Since the election of Donald Trump as President of the United States, political discourse has become even more focused on the threat of Islamic extremism. Those on the right have urged for greater effort to combat this extremism, while those on the left have urged for restraint arguing that additional efforts against Islamic extremism will prove ineffective. In these discussions, however, a larger threat has been overlooked: far-right extremist groups or individuals outside of party politics that commit, or are motivated to commit, violence to further the ends of their far-right ideology.
Excluding the Oklahoma City bombing and the September 11 attacks, between 1990 and 2017 twice as many Americans were victims of far-right terrorist attacks than attacks carried out by Islamic fundamentalists. Norway’s worst act of violence since World War II was committed by white supremacist, Anders Breivik, in 2011 when he shot to death 69 youths at a camp. Two months ago, Canada experienced its worst mass shooting in nearly 30 years when white nationalist, Alexandre Bissonnette, killed six Muslims praying in a mosque.
The ultranationalist and xenophobic tendencies of far-right extremism often lead governments and intelligence agencies to perceive it as a purely domestic phenomenon, ignoring the role of transnational factors such as ideology, global communications, and international black markets. This view is implicit in government documents that treat far-right attacks as lone wolf attacks, which implies that far-right extremist attacks are random acts contingent upon the individual’s psychology and life circumstances. Given the reluctance of many countries to address far-right extremism in the first place, addressing domestic factors is a crucial first step. However, by only concentrating on domestic factors, governments and intelligence agencies will struggle to fully address the widespread nature of the threat that relies on transnational networks.
Although many far-right groups remain concerned about perceived country-specific threats, political scientist Leonard Weinberg in the book, Extreme Right Wing Political Violence and Terrorism, argues that since the end of the Cold War these groups have increasingly moved towards concern over threats to a ‘Western civilization’, encompassing North American and European identities. Changes in ideology are reflected in the transnational tactics of far-right extremists as political scientist Manuela Caiani suggests: “despite opposing a supranational system, many extreme right movements consider it necessary to engage in politics on a transnational level”. Historian Rasmus Fleischer, in his book In the Tracks of Breivik, conceptualizes the far-right as moving from ‘multi-fascism’ towards ‘mono-fascism’. Multi-fascism is focused on maintaining ethnic identities in line with nations, while the mono-fascism that emerged after the September 11 attacks is broadly “pre-occupied with the defense of ‘Western’ values against perceived threats” and “singly obsessed with the imagined frontline between civilizations”. This mono-fascism characterizes the growth of far-right ideology transnationally as exemplified through the ‘Eurabia’ conspiracy theory, which claims Arab and European governments are colluding to ‘Islamize’ Europe; the pan-European sentiments of Anders Breivik’s manifesto, 2083: A European Declaration of Independence; and the motto of white supremacist website Stromfront.com, “White Pride World Wide”.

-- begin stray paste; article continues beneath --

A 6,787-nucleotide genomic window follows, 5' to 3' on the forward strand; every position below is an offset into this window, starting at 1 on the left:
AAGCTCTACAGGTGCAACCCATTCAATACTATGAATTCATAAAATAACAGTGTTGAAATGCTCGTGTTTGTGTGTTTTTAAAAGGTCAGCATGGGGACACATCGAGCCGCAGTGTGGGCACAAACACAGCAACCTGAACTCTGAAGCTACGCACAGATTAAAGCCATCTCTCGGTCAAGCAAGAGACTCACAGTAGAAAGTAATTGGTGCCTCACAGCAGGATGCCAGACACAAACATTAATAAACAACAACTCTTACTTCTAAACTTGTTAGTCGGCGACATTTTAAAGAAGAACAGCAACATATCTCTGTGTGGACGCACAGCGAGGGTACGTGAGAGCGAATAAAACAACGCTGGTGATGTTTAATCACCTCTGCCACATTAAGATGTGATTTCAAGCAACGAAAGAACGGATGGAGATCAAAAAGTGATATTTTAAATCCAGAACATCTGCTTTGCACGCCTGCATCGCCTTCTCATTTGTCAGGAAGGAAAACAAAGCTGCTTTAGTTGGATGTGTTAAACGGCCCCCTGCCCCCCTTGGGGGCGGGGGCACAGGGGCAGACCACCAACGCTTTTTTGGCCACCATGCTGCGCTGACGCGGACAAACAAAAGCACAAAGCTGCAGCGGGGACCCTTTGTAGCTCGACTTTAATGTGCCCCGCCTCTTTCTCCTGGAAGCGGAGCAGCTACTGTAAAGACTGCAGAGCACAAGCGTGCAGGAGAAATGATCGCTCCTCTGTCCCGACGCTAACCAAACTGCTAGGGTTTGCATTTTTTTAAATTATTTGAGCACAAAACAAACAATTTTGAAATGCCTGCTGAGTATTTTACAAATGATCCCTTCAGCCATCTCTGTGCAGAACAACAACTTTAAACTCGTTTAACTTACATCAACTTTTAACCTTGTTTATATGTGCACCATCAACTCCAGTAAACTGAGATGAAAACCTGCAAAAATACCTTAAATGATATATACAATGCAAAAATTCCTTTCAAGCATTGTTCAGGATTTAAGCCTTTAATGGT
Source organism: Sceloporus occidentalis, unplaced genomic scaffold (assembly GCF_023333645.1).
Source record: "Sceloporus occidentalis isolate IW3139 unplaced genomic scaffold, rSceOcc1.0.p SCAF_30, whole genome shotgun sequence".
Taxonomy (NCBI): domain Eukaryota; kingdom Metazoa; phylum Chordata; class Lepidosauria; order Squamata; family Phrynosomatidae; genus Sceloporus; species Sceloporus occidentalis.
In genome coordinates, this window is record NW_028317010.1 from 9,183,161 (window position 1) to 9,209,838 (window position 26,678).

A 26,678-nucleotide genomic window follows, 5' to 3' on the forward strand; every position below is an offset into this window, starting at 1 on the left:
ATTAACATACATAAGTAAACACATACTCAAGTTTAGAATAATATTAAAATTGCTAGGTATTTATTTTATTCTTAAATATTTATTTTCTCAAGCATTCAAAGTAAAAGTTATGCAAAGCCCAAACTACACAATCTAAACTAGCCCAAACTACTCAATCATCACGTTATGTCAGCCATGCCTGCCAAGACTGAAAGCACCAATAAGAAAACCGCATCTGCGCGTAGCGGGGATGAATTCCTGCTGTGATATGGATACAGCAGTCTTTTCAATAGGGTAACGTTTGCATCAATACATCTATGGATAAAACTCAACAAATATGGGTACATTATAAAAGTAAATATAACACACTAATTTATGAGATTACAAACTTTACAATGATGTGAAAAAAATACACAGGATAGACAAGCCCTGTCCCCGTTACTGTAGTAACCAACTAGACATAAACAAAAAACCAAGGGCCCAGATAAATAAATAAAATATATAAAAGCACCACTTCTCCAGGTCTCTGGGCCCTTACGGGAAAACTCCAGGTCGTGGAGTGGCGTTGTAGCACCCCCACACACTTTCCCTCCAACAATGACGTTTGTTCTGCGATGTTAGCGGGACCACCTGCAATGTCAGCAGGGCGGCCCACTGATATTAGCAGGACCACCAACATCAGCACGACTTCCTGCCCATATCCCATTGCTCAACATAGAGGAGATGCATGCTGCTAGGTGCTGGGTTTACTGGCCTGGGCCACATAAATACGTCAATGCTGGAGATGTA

The internet has perhaps had the greatest impact on the trans-nationalization of far-right extremism. Previously, far-right extremists would have to rely on local and national networks to communicate; however now, like-minded individuals can share content internationally. The leader of white supremacist group, White Revolution, notes “networking can be done between… people who otherwise would never meet or communicate. This exponentially increases and speeds up the dissemination of ideas and activism globally”. Breivik’s online activity, which involved communication with British white nationalist Paul Ray of the anti-Muslim English Defense League and members of the Stop Islamisation of Europe, is testament to the reach of far-right extremists across the world.
The internet has also influenced the ability and ease of securing illegal items to commit acts of violence. Firearms, explosives, and sometimes police uniforms for access to restricted areas could be purchased previously through local networks that required individuals to ‘know the right people’. Now illegal goods are readily available on the ‘dark net’, an area of the web that contains illegal content and markets. The sodium nitrate and sulphur Breivik used to make the bomb that blew up Norwegian government offices was purchased online from markets based in Poland and England, and while his gun was legally purchased in Norway, the ammunition used was illegally bought online from a supplier in the United States.
These transnational factors are crucial to far-right extremism. Thus, to better address and stop the spread of far-right extremism, governments should pay attention to the way far-right extremism operates both domestically and transnationally.
To be continued in part two, discussing how governments and intelligence agencies should address far-right extremism.
Photo: Members of the Alberta-based Neo-Nazi group ‘Aryan Guard’ stage a counter-protest, at an anti-racism rally (2007), by Robert Thivierge via Wikimedia Commons. Licensed under CC BY-SA 3.0.
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